When the chorus hits in, we got back to exuberant, blue suite Harry who's mouthing and motions are so exaggerated, he almost feels like a mime. It feels appropriate that this Harry is the one who dominates the chorus. It's so bright and happy sonically, and they express that here. In this stretch, Harry dances in his suite down this hillside road. He does a bit of his signature goofy, stage, backwards walk dancing that usually only comes out during live performances. We also get a closer look at the outfit in this section. He's in a light blue, double breasted jacket that's super well tailored. His button up is white with light blue stripes. And his trousers look wool to me with an interesting gray scale pattern. Again, everything fits perfectly. It's accessorized with a necklace that boarders on choker. He's happily singing the "dah dahs" between each hilarious, dad-like dance move. But it works because it looks like he's having a genuinely great time, and he exudes pure confidence. 

Heading into the second verse, we get another new scene. The cameras in the water staring up at Harry creating a bit of a warped look reminiscent of the "Falling" music video. This section is mostly based in the water where Harry is shirtless and in blue and white swim trunks. It's so rare to see all of Harry's tattoos nowadays. There's also a funny cut in here when the music makes a bit of a piano trill sound and we cut back to blue Harry moving his fingers down with the notes. It's a cute interjection. Then there's this montage of Harry swimming, more running, and then we go back to driving again on this pretty, cliff-side road. At one point, he runs past an old lady on the sidewalk and gives her a salute, which is really cute. The video has that fun levity to it that seems to have carried through most of the videos from the Fine Line era. My favorite part of the "Lights Up" video is at the end where he smiles and sticks his tongue out to the camera that breaks the tension in the most spectacular way. In this montage, there's also a flash of Harry on a rock in the water with his arms stretched wide that is spectacular, but a blink and you'll miss it moment. It goes by so fast, you can't even pause on it in YouTube. It's the perfect example of how many tiny moments are baked into the video.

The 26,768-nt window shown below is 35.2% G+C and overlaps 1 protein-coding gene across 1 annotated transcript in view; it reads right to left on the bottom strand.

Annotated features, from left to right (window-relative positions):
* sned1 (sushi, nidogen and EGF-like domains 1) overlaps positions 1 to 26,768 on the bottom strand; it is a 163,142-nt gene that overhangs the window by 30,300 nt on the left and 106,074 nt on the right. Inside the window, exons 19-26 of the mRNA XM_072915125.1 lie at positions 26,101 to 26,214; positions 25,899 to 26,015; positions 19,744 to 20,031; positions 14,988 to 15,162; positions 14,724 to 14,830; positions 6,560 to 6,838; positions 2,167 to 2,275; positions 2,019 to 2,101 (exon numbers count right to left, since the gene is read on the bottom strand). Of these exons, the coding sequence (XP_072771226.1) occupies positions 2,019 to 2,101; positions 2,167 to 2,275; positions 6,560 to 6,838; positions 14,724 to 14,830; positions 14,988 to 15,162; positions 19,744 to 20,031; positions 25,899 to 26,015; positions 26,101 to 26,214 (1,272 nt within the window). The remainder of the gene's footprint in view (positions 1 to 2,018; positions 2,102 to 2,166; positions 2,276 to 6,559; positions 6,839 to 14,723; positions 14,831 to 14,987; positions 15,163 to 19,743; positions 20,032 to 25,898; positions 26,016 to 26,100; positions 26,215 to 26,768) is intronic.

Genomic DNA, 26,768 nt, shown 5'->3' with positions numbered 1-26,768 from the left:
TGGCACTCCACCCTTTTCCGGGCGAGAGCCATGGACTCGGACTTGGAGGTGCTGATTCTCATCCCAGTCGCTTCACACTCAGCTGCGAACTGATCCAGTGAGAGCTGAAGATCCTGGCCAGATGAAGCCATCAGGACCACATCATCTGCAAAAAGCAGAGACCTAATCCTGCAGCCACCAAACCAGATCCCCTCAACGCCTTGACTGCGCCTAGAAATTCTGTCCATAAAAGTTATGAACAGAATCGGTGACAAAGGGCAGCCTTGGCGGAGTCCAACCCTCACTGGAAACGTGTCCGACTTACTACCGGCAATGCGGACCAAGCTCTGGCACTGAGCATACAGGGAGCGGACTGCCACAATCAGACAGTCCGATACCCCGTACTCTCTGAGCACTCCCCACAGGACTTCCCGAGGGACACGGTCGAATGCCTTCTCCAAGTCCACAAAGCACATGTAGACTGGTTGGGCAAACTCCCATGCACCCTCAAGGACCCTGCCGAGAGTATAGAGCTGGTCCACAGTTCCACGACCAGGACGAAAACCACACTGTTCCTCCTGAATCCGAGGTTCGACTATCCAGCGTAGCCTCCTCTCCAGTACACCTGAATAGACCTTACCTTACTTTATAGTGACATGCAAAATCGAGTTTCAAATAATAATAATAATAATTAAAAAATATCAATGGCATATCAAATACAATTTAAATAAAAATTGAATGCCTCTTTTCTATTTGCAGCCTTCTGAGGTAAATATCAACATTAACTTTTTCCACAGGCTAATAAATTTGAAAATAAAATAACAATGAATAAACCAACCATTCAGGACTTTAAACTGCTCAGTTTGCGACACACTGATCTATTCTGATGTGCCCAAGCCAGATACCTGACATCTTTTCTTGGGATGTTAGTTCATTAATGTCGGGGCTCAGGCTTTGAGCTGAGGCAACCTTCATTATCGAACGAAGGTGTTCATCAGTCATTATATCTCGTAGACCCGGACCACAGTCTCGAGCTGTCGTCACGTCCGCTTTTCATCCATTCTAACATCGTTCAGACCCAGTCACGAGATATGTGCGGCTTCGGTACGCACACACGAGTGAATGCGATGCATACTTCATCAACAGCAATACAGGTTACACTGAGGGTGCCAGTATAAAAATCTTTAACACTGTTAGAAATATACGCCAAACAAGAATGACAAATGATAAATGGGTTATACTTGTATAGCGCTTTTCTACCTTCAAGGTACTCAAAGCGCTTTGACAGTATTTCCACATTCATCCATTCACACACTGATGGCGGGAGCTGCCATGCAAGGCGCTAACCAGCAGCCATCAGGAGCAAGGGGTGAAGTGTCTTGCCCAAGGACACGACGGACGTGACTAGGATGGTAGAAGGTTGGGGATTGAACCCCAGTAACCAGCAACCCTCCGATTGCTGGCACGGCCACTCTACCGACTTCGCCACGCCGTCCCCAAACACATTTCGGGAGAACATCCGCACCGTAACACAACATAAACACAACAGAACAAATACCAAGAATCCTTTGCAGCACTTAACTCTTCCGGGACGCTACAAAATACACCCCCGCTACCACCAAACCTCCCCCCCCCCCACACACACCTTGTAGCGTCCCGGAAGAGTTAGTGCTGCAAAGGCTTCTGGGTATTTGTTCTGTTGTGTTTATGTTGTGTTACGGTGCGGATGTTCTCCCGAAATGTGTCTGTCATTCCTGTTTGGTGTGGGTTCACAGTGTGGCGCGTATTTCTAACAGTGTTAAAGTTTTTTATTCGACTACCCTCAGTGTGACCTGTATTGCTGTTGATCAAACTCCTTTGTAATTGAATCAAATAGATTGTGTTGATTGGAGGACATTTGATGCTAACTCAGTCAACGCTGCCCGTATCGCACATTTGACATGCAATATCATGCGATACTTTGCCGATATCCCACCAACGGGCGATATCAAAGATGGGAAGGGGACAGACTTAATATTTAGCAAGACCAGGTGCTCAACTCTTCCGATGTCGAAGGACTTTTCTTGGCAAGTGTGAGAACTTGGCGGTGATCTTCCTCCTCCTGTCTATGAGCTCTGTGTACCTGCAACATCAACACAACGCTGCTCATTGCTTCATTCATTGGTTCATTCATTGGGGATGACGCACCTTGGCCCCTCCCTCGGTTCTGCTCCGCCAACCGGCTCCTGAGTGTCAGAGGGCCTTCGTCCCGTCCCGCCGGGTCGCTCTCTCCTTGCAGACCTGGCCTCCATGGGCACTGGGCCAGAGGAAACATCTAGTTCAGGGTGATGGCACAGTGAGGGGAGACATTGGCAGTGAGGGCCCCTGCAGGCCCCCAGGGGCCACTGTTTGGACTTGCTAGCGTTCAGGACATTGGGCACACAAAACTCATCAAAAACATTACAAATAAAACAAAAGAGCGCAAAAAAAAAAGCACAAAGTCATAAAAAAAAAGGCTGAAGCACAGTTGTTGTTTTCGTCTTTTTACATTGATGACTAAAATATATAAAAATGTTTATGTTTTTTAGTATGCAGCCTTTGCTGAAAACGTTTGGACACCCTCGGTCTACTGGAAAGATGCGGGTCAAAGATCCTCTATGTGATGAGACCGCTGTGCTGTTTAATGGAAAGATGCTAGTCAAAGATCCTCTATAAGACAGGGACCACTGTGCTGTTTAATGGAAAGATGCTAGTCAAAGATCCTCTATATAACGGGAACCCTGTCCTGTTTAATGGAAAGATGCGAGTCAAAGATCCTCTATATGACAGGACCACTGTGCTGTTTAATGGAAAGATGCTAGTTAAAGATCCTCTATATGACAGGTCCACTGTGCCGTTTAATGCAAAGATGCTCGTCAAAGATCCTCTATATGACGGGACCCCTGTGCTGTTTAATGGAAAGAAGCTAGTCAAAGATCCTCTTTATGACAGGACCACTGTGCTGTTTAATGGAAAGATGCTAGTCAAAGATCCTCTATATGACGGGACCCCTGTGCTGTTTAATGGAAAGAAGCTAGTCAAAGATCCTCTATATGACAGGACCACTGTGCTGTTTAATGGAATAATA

This set of shorts continues, but the cuts start to get longer and longer again. The running is fun, and we get to see Harry in blue strolling the streets. I think my favorite parts are Harry in the water because there's something about those clips that reminds me of younger, 1D era Harry that has a fun, youthful, open element that I love. At the end, when the song breaks down into the bridge with the rising "golden, golden, golden" bits, we get a new look, Harry in giant, flowy trousers, shirtless with a fisherman's hat on. And, in the edit, they've made it so he jumps between standing on a bunch of different rocks in time with the music. He's looking at himself through a glass orb, he's in the water, and in the suite messing with his gloves. There's an interesting introspective vibe to the bridge that fits the song well. He's singing and bopping his head along and raising his arms up to the sky. It feels like he's doing yoga, even though there isn't room on the rocks for proper poses. We transition out through a maze of quick cuts and back into the final chorus which appropriately starts with Harry running again. 

This time, he's running away from the camera in a hurry. We follow him dashing through the city streets and around the turn. This is front view of the footage that got leaked. He's determined and it looks like all the running is starting to catch up with him cause he loses the words at times. Also, through this whole thing, the cross necklace he's always wearing beats up and down against his chest. It's kind of mesmerizing to watch it fly around. The video closes with Harry in the suite flipping around to lean up against a car parked at the street, staring flirtatiously inside with his dirty, canvas Van covered foot kicked up behind him. It's also the first glimpse of his nail polish, which is appropriately silver and yellow in an alternating, paint chipped fashion. You can see the person on the inside is excitedly waving both hands at him.